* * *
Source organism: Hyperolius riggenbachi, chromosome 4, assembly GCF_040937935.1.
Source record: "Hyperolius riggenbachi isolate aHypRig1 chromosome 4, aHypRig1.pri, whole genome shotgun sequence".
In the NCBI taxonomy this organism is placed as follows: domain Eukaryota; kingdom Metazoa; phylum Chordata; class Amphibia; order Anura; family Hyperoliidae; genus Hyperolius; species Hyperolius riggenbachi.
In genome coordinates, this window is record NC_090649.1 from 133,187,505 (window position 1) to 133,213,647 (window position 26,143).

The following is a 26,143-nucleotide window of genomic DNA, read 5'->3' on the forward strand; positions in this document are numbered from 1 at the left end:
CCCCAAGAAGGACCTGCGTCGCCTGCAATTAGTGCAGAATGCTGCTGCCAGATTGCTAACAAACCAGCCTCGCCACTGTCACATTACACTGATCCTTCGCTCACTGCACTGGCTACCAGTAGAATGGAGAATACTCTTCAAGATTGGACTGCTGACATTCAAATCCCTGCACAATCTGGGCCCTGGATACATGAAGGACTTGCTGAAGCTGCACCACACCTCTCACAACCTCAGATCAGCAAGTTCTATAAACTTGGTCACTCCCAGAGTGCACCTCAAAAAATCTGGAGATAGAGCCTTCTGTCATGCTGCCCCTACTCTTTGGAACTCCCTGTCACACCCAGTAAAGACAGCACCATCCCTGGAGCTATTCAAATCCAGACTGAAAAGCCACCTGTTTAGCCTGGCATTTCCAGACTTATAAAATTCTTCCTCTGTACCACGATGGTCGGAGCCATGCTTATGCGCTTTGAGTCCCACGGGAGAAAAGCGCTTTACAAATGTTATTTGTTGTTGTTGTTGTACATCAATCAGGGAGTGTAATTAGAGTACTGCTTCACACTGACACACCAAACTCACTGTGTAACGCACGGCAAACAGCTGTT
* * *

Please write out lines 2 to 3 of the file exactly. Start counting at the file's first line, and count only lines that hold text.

Source record: "Hyperolius riggenbachi isolate aHypRig1 chromosome 4, aHypRig1.pri, whole genome shotgun sequence".
In the NCBI taxonomy this organism is placed as follows: domain Eukaryota; kingdom Metazoa; phylum Chordata; class Amphibia; order Anura; family Hyperoliidae; genus Hyperolius; species Hyperolius riggenbachi.